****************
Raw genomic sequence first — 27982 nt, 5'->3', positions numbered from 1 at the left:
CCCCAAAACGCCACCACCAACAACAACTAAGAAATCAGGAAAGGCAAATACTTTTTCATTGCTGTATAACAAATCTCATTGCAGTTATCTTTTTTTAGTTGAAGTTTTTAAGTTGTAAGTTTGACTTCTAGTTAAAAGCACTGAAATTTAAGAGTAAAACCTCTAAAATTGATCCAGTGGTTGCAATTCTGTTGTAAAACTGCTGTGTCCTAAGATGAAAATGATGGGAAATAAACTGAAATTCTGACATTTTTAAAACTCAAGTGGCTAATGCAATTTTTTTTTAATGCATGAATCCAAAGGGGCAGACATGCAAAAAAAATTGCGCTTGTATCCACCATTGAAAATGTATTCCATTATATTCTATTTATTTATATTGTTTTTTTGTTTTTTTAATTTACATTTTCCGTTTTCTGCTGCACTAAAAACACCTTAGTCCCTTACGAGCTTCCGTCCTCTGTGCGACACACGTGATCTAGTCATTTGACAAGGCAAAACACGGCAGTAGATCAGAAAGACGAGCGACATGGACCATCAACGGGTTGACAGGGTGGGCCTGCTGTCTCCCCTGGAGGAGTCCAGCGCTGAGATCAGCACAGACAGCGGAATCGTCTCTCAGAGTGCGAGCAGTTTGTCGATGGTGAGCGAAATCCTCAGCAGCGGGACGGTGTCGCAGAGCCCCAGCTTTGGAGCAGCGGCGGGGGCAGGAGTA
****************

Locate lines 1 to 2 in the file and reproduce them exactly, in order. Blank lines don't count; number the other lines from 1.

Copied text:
Raw genomic sequence first — 27982 nt, 5'->3', positions numbered from 1 at the left:
CCCCAAAACGCCACCACCAACAACAACTAAGAAATCAGGAAAGGCAAATACTTTTTCATTGCTGTATAACAAATCTCATTGCAGTTATCTTTTTTTAGTTGAAGTTTTTAAGTTGTAAGTTTGACTTCTAGTTAAAAGCACTGAAATTTAAGAGTAAAACCTCTAAAATTGATCCAGTGGTTGCAATTCTGTTGTAAAACTGCTGTGTCCTAAGATGAAAATGATGGGAAATAAACTGAAATTCTGACATTTTTAAAACTCAAGTGGCTAATGCAATTTTTTTTTAATGCATGAATCCAAAGGGGCAGACATGCAAAAAAAATTGCGCTTGTATCCACCATTGAAAATGTATTCCATTATATTCTATTTATTTATATTGTTTTTTTGTTTTTTTAATTTACATTTTCCGTTTTCTGCTGCACTAAAAACACCTTAGTCCCTTACGAGCTTCCGTCCTCTGTGCGACACACGTGATCTAGTCATTTGACAAGGCAAAACACGGCAGTAGATCAGAAAGACGAGCGACATGGACCATCAACGGGTTGACAGGGTGGGCCTGCTGTCTCCCCTGGAGGAGTCCAGCGCTGAGATCAGCACAGACAGCGGAATCGTCTCTCAGAGTGCGAGCAGTTTGTCGATGGTGAGCGAAATCCTCAGCAGCGGGACGGTGTCGCAGAGCCCCAGCTTTGGAGCAGCGGCGGGGGCAGGAGTA